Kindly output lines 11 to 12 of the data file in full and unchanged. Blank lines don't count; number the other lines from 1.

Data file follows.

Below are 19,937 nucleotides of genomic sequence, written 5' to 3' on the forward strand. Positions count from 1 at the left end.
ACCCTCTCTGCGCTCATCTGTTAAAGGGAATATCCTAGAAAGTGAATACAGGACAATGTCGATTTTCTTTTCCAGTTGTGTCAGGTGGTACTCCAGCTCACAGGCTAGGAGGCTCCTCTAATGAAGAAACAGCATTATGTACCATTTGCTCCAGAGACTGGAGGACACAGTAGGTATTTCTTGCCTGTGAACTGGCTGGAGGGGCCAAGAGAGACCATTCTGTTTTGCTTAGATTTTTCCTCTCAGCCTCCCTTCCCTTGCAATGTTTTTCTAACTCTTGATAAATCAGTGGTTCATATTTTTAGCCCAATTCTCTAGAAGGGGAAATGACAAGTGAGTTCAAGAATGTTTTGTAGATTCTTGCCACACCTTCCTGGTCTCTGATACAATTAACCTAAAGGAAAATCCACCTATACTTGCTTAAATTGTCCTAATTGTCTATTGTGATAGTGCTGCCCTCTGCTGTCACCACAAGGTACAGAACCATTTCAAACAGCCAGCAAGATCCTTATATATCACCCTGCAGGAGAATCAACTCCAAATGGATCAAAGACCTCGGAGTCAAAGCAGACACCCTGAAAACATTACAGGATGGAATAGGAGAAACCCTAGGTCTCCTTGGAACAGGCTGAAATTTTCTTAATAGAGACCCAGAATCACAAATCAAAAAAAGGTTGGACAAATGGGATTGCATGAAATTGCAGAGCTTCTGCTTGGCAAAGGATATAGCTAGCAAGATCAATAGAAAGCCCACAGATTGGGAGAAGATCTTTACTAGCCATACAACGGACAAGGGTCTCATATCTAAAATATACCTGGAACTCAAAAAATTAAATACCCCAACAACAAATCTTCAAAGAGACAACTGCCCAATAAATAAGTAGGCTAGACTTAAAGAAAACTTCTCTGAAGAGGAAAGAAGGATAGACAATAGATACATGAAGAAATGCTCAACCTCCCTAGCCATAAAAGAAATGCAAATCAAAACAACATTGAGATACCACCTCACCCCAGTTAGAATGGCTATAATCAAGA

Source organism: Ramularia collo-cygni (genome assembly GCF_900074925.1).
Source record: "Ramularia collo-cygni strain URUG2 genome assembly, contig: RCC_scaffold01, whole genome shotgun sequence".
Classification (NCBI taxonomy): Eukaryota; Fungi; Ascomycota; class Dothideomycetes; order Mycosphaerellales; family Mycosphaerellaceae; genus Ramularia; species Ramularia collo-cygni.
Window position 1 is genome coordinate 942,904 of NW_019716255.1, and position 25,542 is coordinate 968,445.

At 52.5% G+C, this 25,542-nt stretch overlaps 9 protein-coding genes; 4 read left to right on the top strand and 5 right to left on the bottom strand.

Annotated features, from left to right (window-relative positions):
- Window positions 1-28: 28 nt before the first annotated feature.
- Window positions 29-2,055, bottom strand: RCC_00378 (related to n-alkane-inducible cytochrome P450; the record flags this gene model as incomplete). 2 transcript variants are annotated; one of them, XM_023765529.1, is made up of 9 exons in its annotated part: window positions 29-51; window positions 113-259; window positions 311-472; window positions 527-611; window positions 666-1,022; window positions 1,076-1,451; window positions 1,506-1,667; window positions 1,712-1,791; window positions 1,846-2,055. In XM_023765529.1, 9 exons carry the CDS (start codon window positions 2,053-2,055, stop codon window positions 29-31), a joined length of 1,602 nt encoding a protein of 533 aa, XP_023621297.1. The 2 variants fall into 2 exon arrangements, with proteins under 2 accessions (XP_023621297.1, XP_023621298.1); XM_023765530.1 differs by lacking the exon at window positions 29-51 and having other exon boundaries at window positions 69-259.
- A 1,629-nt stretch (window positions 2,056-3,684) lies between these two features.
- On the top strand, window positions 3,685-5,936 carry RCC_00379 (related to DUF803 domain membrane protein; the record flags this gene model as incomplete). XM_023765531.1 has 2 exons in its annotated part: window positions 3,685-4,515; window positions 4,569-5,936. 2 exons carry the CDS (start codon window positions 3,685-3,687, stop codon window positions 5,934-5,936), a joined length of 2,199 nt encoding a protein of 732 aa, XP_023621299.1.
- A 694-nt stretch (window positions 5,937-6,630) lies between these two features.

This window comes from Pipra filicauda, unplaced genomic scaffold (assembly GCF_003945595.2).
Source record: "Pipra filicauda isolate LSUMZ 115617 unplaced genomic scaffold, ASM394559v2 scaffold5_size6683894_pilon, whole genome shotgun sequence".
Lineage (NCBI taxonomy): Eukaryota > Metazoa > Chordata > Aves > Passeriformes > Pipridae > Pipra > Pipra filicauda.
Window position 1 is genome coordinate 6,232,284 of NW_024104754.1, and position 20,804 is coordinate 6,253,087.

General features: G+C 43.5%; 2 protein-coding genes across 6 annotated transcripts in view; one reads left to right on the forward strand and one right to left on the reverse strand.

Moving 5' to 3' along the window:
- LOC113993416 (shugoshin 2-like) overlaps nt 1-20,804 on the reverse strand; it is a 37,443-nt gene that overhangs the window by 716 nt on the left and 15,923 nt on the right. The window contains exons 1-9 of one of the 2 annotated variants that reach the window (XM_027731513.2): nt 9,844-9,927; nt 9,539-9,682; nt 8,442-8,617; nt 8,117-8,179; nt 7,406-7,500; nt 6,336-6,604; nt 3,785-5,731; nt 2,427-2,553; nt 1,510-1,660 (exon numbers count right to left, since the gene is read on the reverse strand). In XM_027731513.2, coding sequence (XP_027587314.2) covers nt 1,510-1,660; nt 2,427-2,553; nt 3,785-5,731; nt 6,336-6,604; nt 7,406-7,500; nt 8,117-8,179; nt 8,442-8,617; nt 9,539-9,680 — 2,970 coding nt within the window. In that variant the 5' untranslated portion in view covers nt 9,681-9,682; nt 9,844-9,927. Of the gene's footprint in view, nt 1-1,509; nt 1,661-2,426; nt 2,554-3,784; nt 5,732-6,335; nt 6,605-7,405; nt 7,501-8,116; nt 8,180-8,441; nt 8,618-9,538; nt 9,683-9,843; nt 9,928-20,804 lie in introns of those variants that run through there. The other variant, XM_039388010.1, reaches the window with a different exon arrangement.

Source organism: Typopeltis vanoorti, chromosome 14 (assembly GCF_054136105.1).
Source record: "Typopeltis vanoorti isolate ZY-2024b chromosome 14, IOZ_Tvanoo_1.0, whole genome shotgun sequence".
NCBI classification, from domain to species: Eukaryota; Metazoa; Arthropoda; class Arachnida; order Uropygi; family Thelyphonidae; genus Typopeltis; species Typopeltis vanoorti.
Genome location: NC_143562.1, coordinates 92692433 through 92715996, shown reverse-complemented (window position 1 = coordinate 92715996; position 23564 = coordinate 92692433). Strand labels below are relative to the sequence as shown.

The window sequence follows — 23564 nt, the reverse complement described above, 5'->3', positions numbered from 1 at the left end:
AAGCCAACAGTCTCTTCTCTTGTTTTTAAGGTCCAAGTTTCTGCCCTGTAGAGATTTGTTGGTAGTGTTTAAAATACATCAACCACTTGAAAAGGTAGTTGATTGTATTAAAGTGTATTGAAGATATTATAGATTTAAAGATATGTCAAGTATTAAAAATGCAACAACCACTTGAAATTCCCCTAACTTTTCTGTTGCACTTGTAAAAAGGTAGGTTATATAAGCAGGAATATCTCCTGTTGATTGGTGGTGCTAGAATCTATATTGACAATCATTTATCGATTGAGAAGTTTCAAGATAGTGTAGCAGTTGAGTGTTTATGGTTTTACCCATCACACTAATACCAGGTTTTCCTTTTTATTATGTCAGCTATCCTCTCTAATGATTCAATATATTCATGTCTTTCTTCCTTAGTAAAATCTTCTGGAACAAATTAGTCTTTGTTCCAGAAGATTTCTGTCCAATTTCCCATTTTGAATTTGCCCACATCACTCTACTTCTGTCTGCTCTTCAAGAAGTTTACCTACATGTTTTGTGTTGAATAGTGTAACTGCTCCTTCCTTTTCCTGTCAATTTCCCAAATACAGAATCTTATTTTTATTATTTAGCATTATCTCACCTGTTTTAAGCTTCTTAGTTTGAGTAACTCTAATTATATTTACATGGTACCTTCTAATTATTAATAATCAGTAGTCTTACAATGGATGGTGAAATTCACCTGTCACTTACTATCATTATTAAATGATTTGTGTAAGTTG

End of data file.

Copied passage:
- A 1,629-nt stretch (window positions 2,056-3,684) lies between these two features.
- On the top strand, window positions 3,685-5,936 carry RCC_00379 (related to DUF803 domain membrane protein; the record flags this gene model as incomplete). XM_023765531.1 has 2 exons in its annotated part: window positions 3,685-4,515; window positions 4,569-5,936. 2 exons carry the CDS (start codon window positions 3,685-3,687, stop codon window positions 5,934-5,936), a joined length of 2,199 nt encoding a protein of 732 aa, XP_023621299.1.